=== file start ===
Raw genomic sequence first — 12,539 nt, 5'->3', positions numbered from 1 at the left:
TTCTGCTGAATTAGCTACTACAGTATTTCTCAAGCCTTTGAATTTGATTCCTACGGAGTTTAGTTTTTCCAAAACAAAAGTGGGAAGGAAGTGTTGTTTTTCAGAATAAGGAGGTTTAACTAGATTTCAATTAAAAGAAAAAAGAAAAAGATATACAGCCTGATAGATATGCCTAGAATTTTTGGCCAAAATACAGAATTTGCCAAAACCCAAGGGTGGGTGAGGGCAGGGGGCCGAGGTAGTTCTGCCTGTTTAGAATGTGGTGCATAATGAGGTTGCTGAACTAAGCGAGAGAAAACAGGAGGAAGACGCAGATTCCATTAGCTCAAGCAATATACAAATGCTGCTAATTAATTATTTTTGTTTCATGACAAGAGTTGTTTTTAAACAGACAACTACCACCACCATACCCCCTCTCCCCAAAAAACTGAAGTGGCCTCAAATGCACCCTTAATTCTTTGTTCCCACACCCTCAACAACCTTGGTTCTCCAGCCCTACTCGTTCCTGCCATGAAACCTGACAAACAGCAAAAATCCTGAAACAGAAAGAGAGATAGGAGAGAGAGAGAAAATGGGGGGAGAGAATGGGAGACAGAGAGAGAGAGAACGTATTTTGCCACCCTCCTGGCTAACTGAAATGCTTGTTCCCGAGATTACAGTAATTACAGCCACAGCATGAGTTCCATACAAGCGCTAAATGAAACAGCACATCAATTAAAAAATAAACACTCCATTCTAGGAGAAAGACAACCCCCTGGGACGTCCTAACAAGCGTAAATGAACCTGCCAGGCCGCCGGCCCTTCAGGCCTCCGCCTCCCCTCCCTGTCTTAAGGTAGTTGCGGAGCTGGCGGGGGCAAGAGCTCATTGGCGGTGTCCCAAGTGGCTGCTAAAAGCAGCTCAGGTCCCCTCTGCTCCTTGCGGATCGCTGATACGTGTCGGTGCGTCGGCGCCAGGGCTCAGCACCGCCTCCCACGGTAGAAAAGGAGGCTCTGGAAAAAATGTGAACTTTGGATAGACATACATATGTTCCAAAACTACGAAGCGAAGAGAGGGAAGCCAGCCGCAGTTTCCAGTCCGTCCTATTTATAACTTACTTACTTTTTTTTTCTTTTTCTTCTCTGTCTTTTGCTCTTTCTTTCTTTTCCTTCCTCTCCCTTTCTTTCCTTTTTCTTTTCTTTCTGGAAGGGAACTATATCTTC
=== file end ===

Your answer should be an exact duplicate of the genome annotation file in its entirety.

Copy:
Raw genomic sequence first — 12,539 nt, 5'->3', positions numbered from 1 at the left:
TTCTGCTGAATTAGCTACTACAGTATTTCTCAAGCCTTTGAATTTGATTCCTACGGAGTTTAGTTTTTCCAAAACAAAAGTGGGAAGGAAGTGTTGTTTTTCAGAATAAGGAGGTTTAACTAGATTTCAATTAAAAGAAAAAAGAAAAAGATATACAGCCTGATAGATATGCCTAGAATTTTTGGCCAAAATACAGAATTTGCCAAAACCCAAGGGTGGGTGAGGGCAGGGGGCCGAGGTAGTTCTGCCTGTTTAGAATGTGGTGCATAATGAGGTTGCTGAACTAAGCGAGAGAAAACAGGAGGAAGACGCAGATTCCATTAGCTCAAGCAATATACAAATGCTGCTAATTAATTATTTTTGTTTCATGACAAGAGTTGTTTTTAAACAGACAACTACCACCACCATACCCCCTCTCCCCAAAAAACTGAAGTGGCCTCAAATGCACCCTTAATTCTTTGTTCCCACACCCTCAACAACCTTGGTTCTCCAGCCCTACTCGTTCCTGCCATGAAACCTGACAAACAGCAAAAATCCTGAAACAGAAAGAGAGATAGGAGAGAGAGAGAAAATGGGGGGAGAGAATGGGAGACAGAGAGAGAGAGAACGTATTTTGCCACCCTCCTGGCTAACTGAAATGCTTGTTCCCGAGATTACAGTAATTACAGCCACAGCATGAGTTCCATACAAGCGCTAAATGAAACAGCACATCAATTAAAAAATAAACACTCCATTCTAGGAGAAAGACAACCCCCTGGGACGTCCTAACAAGCGTAAATGAACCTGCCAGGCCGCCGGCCCTTCAGGCCTCCGCCTCCCCTCCCTGTCTTAAGGTAGTTGCGGAGCTGGCGGGGGCAAGAGCTCATTGGCGGTGTCCCAAGTGGCTGCTAAAAGCAGCTCAGGTCCCCTCTGCTCCTTGCGGATCGCTGATACGTGTCGGTGCGTCGGCGCCAGGGCTCAGCACCGCCTCCCACGGTAGAAAAGGAGGCTCTGGAAAAAATGTGAACTTTGGATAGACATACATATGTTCCAAAACTACGAAGCGAAGAGAGGGAAGCCAGCCGCAGTTTCCAGTCCGTCCTATTTATAACTTACTTACTTTTTTTTTCTTTTTCTTCTCTGTCTTTTGCTCTTTCTTTCTTTTCCTTCCTCTCCCTTTCTTTCCTTTTTCTTTTCTTTCTGGAAGGGAACTATATCTTC